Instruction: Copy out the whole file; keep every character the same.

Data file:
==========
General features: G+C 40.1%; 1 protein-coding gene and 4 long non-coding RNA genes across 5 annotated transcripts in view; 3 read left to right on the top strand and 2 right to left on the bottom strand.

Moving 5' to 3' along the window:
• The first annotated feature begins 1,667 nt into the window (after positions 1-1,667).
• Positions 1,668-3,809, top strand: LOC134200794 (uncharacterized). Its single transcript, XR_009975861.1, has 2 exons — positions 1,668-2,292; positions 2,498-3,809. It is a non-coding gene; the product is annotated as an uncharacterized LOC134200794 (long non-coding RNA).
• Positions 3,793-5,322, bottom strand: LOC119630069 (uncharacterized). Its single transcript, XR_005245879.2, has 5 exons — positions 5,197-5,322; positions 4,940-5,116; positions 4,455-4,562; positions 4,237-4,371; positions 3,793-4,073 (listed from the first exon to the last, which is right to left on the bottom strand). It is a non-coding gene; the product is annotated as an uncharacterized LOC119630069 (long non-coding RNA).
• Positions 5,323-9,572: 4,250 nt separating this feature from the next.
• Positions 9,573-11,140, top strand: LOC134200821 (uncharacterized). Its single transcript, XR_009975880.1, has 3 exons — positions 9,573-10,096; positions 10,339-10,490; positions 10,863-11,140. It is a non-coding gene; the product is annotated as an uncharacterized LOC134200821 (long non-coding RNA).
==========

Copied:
General features: G+C 40.1%; 1 protein-coding gene and 4 long non-coding RNA genes across 5 annotated transcripts in view; 3 read left to right on the top strand and 2 right to left on the bottom strand.

Moving 5' to 3' along the window:
• The first annotated feature begins 1,667 nt into the window (after positions 1-1,667).
• Positions 1,668-3,809, top strand: LOC134200794 (uncharacterized). Its single transcript, XR_009975861.1, has 2 exons — positions 1,668-2,292; positions 2,498-3,809. It is a non-coding gene; the product is annotated as an uncharacterized LOC134200794 (long non-coding RNA).
• Positions 3,793-5,322, bottom strand: LOC119630069 (uncharacterized). Its single transcript, XR_005245879.2, has 5 exons — positions 5,197-5,322; positions 4,940-5,116; positions 4,455-4,562; positions 4,237-4,371; positions 3,793-4,073 (listed from the first exon to the last, which is right to left on the bottom strand). It is a non-coding gene; the product is annotated as an uncharacterized LOC119630069 (long non-coding RNA).
• Positions 5,323-9,572: 4,250 nt separating this feature from the next.
• Positions 9,573-11,140, top strand: LOC134200821 (uncharacterized). Its single transcript, XR_009975880.1, has 3 exons — positions 9,573-10,096; positions 10,339-10,490; positions 10,863-11,140. It is a non-coding gene; the product is annotated as an uncharacterized LOC134200821 (long non-coding RNA).